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    Environmentalists pushed drilling farther offshore, leading to the 2010 BP oil spill in the Gulf of Mexico


    Oil companies drill far offshore because that’s where the oil is

    When the Deepwater Horizon exploded and spilled oil into the gulf, some conservatives wrongly suggested that the drilling was taking place so far offshore only because environmentalists prevented drilling closer to the coast. In fact, according to a document issued by the nonpartisan Council on Foreign Relations reported that in February 2010, Transocean Ltd. -- which owned the Deepwater Horizon rig -- "posted significant quarterly revenue from its ultra-deepwater rigs, while revenue from its shallow-water rigs declined." CFR further reported that "nearly half Transocean's shallow-water rigs have been idle, while its ultra-deepwater rigs were booked through the end of the year." CFR credited the surge in deepwater drilling to the fact that it "just started becoming economically profitable and technically feasible on a large scale."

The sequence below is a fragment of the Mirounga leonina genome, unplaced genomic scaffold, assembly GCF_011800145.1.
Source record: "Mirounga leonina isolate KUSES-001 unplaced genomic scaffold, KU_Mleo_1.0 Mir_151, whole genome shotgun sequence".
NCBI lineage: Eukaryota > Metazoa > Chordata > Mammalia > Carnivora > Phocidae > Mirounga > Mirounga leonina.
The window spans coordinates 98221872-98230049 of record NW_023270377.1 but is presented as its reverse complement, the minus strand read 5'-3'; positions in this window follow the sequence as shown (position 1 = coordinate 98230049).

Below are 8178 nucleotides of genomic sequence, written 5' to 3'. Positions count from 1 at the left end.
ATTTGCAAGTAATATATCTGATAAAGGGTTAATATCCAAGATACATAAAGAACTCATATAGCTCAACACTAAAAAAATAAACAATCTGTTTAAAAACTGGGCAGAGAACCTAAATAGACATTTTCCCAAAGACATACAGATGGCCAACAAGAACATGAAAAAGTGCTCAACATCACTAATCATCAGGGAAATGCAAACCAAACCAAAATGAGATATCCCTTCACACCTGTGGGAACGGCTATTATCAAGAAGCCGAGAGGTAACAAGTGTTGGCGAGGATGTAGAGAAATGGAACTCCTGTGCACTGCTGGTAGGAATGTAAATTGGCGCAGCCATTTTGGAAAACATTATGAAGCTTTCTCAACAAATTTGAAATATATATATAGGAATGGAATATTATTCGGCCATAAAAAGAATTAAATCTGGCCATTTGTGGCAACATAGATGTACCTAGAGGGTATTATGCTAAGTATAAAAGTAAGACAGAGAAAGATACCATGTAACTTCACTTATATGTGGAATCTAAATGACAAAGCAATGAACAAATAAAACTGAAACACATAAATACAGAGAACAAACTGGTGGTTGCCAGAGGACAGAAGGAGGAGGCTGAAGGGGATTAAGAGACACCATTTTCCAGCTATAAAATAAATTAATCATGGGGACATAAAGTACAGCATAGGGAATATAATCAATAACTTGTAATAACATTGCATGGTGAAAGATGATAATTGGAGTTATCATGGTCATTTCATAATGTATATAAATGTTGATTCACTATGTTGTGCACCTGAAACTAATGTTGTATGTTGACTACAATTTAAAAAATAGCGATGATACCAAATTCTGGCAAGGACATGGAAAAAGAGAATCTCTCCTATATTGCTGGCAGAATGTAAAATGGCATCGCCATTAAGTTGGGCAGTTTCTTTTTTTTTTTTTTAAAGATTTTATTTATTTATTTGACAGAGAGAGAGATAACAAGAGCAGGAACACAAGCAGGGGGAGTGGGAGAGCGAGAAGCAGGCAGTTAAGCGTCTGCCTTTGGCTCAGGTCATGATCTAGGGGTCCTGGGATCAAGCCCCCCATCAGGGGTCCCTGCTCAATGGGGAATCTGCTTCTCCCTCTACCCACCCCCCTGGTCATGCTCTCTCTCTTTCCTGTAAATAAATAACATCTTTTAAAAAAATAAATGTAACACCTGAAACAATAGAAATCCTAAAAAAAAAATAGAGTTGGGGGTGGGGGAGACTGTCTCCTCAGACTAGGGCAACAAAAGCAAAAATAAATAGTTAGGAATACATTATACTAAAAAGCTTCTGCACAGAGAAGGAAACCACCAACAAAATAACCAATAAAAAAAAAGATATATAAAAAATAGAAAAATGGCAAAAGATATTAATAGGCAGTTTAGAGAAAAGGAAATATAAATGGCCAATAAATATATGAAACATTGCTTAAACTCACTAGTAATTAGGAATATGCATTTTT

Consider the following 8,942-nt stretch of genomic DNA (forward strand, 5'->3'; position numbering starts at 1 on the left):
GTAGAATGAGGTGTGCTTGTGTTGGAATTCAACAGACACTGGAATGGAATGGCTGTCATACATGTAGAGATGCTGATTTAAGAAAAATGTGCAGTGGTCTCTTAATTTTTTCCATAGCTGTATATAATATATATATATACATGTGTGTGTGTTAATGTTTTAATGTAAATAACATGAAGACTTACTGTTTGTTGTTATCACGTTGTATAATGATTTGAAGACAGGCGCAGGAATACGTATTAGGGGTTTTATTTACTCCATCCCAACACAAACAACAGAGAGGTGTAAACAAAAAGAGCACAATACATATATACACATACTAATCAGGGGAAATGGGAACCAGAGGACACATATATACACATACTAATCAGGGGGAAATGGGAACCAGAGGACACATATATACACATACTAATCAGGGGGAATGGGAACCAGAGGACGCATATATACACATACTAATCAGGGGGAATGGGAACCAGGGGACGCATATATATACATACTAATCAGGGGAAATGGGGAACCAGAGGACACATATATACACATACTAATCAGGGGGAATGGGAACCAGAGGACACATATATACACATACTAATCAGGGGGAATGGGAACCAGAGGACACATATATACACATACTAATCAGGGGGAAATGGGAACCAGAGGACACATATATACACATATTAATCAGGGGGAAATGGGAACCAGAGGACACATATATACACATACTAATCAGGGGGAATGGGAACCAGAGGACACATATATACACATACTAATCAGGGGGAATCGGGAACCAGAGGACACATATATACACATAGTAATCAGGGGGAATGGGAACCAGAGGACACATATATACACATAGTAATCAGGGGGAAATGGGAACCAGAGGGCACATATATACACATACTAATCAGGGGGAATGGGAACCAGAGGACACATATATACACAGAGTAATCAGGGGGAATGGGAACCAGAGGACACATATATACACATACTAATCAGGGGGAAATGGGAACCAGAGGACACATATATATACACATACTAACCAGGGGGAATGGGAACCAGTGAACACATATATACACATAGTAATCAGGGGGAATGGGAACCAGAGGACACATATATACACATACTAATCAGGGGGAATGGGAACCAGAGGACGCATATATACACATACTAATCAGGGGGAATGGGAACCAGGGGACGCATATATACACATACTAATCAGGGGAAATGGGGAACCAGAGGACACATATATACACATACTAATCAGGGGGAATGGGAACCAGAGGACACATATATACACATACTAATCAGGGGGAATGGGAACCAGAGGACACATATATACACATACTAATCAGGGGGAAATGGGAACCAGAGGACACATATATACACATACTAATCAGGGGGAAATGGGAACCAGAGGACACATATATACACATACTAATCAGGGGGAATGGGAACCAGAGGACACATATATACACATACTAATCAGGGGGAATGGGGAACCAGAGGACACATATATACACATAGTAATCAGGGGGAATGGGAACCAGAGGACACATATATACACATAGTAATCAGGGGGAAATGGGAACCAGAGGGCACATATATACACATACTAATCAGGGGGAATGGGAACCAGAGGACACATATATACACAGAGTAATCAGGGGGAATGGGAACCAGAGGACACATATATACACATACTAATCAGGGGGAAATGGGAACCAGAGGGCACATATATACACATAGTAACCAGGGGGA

Indeed, the Minerals Management Service (MMS), a now-defunct agency of the U.S. Department of the Interior, released a report under President Bush in 2004 titled Deep Water: Where the Energy Is. The MMS stated in the report that "our best source of new domestic energy resources lies in the deep water Gulf of Mexico and other frontier areas." MMS reported that due to "declining production" in "near-shore, shallow waters" in the Gulf of Mexico, "energy companies have focused their attention on oil and gas resources in water depths of 1,000 feet and beyond."